Alan Gunter will not stop until there is equality and justice for Aboriginal people.

He is working tirelessly to improve systems within the courts, police and hospitals to ensure Anangu people are consulted in their own language about decisions that affect their lives.

Whether it is a police interrogation, a discussion about an emergency hospital procedure, or a judge’s decision over bail conditions, Alan wants an interpreter engaged as the first step every time – not as an after-thought.

“Equality – that’s all I want,” Alan, 29, says.

“It’s every human’s right to have access to an interpreter when they don’t have an understanding of English.

“People are making decisions without having the full story or the person having the basic right to know what is going on.”

Alan, who is supported through UnitingSA’s Employment and Education Housing program (EEH), has been working as an interpreter in the courts and prison system since he was just 16.

Speaking Pitjantjatjara and Yankunytjatjara, he has held a variety of roles in metropolitan and regional South Australia, including with the Aboriginal Legal Rights Movement and Department for Correctional Services.

At the start of this year, Alan made the leap from working for others to setting up his own business, APY Interpreting and Cultural Advisory.

“My service is unique because compared with other interpreting services, my service also comes with cultural advising,” he says.

“For example, if a judge questions something I can stop interpreting and start cultural advising, which ensures they are able to do their job through understanding.”

He also offers cultural awareness education to teach others about cultural barriers, differences and values.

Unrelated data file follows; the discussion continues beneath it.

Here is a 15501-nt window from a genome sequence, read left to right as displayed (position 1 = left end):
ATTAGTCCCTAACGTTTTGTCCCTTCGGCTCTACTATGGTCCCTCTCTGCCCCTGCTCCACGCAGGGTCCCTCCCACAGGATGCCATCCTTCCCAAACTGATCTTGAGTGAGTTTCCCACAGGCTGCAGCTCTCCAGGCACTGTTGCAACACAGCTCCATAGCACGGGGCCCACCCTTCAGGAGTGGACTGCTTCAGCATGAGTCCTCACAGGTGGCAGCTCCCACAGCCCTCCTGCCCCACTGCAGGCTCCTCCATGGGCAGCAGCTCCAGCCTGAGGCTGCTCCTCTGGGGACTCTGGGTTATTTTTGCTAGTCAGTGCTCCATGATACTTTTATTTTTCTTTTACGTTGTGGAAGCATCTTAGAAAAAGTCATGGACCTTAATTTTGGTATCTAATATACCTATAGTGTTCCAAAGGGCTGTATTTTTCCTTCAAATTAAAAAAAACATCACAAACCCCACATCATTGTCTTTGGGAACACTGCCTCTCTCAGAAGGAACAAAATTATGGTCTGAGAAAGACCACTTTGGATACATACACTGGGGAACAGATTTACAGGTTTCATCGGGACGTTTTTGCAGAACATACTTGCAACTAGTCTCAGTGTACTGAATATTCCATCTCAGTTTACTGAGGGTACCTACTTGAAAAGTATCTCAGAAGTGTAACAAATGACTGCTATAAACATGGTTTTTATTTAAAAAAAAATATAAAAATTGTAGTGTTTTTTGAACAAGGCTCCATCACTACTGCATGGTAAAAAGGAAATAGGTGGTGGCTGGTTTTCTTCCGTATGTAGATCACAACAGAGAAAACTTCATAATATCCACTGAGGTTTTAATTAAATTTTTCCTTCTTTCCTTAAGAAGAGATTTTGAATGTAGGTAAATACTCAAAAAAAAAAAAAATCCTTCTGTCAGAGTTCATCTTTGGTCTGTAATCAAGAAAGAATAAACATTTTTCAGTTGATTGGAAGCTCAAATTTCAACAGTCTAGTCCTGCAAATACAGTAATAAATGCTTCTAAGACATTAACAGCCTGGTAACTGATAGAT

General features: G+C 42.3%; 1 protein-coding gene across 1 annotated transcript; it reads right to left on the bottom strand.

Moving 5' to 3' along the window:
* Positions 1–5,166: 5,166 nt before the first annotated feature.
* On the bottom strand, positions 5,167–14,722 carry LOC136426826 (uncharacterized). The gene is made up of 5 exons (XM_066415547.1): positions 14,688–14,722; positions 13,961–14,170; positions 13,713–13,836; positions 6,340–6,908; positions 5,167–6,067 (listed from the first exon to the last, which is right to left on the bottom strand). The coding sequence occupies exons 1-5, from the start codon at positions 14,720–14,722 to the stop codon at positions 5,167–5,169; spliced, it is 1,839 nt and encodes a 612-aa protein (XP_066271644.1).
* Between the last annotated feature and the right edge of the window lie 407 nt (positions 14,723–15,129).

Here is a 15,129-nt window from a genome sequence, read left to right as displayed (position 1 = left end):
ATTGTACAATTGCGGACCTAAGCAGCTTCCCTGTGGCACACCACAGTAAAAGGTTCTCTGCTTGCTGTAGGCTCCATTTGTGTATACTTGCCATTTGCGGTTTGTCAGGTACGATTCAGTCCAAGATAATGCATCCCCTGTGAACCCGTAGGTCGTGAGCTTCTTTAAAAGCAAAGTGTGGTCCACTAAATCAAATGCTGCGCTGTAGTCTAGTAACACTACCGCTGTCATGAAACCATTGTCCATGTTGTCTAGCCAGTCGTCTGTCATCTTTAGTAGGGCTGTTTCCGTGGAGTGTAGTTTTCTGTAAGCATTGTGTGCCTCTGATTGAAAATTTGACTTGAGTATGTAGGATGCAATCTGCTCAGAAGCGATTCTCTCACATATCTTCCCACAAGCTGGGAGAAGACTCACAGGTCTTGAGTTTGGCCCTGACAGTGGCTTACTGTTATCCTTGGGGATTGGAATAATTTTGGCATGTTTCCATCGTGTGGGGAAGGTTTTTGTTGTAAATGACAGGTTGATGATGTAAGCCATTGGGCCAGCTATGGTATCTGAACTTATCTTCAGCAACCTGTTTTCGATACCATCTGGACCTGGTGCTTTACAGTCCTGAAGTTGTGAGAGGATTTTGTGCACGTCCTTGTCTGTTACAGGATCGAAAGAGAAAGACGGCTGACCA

Alan says the support provided to him through our EEH program has been crucial to his journey.

The program provides housing to allow people from remote communities to move to metropolitan Adelaide to pursue education and employment.

The program started supporting Alan three years ago when he received a call from his younger sister, Kelli, asking him to move from Port Augusta to Adelaide to live with her and provide some stability.

The duo was provided a fully furnished rental property, which allowed Kelli to go to university and Alan to pursue his interpreting work and over time, set up his business.

In addition, Alan benefits from having a support worker, Elana, to call and speak with if he needs a bit of extra assistance.

“If Alan is having a bad day he will call and we may spend an hour on the phone and just chat and talk things through,” Elana says.

“We can link him to counselling if necessary or just provide advice.

“The support is always there for him and he knows he can rely on our service to try and help him through.”

Over the coming months, those conversations are likely to centre around Alan’s push to meet with government representatives, including the Premier, as he continues to strive for change.

He wants to secure funding to expand his work in the community to ensure interpreting and cultural advisory are firmly embedded within systems.

Alan is not the first person in his family to take a stand and push for improved outcomes for Aboriginal people.

In the 1980s, his parents were instrumental in securing funding to set up the community of Oak Valley in the Maralinga Tjarutja lands, where they are from.

The community, about 500km north-west of Ceduna, was established for Anangu people displaced from Maralinga because of Britain’s nuclear testing on the land.

Much like his ancestors, Alan says his mission is about one thing:

“I’m here for change – not for money or show and tell.

“My deepest desire is to see that.”